For 30 years Nancy FW Passmore has been publishing The Lunar Calendar, mostly as a labor of love. The months are portrayed through the moon's cycle, so you can keep track of where the moon is, not always an easy thing in cities! The calendar connects us to nature by lettiing us know what's up with the moon and also through the inclusion of "tree wisdom", pictures and descriptions of leaves, poetry and art. A valuable reference for all lunatics!
I don't know who David Seah is, but I came across this entry: Crafting for Manly Men and it has all kinds of rad equipment. Sometimes seeing the equipment makes me think of the possibilities. Even tho I'm not a manly man. Or, indeed, any kind of man.
It's been a banner week for craft. Healthy competition between crocheted zombies and knit robots can only be helpful for the craft world at large. Here's one more reason (as if you needed more) for crafters to hold their head up high. This morning, BoingBoing published a link to knitting website knitty, which brings us an article on KNITTED BREAST PROSTHESES! It seems that Beryl Tsang, creator of "tit bits" struggled with not-so-aesthetic prostheses, which, while they might jiggle just right, are heavy, and reminded her of a piece of liver.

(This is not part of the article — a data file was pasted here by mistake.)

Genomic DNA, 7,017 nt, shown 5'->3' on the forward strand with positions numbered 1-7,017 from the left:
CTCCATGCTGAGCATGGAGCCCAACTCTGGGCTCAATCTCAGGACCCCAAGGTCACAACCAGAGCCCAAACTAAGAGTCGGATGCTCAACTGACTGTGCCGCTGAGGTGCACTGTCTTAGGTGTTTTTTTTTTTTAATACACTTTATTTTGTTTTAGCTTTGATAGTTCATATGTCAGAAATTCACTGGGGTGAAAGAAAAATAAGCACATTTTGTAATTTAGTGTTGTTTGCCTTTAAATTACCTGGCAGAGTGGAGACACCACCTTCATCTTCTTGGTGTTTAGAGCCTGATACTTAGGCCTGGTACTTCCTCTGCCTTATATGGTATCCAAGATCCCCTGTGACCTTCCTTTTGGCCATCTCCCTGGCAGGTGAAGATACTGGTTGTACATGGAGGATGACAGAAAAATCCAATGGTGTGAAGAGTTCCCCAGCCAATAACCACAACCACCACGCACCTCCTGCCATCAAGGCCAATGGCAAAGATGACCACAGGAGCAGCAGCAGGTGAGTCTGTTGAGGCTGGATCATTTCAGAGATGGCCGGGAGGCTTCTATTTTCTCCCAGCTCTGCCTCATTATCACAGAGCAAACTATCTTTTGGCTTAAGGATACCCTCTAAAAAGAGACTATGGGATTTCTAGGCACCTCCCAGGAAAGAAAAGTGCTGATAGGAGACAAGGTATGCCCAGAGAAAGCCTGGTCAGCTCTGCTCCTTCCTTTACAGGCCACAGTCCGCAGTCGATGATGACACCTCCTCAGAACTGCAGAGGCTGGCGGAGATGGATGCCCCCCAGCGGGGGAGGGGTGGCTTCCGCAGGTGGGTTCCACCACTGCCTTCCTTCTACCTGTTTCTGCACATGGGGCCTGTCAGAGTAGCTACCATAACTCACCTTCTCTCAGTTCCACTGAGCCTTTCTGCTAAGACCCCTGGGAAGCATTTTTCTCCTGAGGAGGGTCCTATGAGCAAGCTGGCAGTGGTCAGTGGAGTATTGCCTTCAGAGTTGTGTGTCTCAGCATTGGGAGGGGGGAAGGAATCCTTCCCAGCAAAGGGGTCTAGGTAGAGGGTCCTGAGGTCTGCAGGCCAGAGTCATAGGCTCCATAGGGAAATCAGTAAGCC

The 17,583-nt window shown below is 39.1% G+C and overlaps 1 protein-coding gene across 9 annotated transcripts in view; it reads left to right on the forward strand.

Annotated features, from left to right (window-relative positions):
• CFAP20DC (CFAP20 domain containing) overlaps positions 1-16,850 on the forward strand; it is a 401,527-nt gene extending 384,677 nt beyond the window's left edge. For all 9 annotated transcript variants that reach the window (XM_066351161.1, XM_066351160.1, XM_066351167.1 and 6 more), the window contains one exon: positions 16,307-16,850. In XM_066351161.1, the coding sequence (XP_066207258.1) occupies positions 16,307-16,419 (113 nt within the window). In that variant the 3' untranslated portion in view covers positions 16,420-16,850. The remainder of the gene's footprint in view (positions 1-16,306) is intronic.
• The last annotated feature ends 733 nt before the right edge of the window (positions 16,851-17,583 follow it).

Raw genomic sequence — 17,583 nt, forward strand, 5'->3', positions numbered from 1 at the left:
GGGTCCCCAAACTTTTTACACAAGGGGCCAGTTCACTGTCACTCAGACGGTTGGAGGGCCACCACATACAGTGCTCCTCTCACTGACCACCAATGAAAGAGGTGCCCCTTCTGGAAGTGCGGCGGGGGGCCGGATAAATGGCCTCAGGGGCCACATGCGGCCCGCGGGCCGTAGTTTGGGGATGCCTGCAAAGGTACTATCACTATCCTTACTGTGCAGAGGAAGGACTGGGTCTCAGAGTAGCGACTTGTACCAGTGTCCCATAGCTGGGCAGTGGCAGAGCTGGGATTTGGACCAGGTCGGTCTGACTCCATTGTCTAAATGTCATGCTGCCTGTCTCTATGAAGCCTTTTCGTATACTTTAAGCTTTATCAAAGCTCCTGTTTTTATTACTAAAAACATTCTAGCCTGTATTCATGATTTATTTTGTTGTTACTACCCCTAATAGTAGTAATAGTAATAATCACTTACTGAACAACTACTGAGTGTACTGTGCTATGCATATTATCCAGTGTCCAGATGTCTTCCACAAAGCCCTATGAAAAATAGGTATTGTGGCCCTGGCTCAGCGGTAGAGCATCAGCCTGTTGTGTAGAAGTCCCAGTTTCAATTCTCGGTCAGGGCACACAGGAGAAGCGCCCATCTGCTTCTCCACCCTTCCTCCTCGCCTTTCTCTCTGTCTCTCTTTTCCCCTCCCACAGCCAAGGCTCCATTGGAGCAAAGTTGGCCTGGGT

Being a MacGyver type, she knitted herself a proud, luxe replacement:
I finished my first knitted titty an hour before the party and wore it with one of my favorite lacy underwires. When a friend, who had been following the whole titty saga, saw me she remarked, "You really did a great job! Your left breast looks almost as good as the right one -- a bit lumpy but very realistic."LINK to article and pattern via BoingBoing LINK to TitBits store
"You know," I replied, "It was my right breast that was removed."
The iPod-case-designer's work is never done. But who wants to shell out $40 for a carefully manipulated piece of plastic or leather? Me neither. The DIY iPod Nano Case with urban camo option (ie: inside an Altoids tin or gum packaging) will protect your precious pocket jukebox and thwart covetess, sticky fingers. Complete instructions and a downloadable pattern. Thank you, sneakmove!
Haven't you always wanted to use conductive stainless steel thread to sew LEDs together and make a Bodice? Get ready to be inspired. Thanks Design Aligator.
For those too mushy to wade through piles of transistor chips, there's a subblog on Make re: crafting of the more "traditional" kind. Enjoy!
LADYFEST EAST ya'all. This weekend in Brooklyn: a craft fair, bands, workshops on bike repair and tampon alternatives, and my pal Tangerine Jones servin' it up hot just fer you.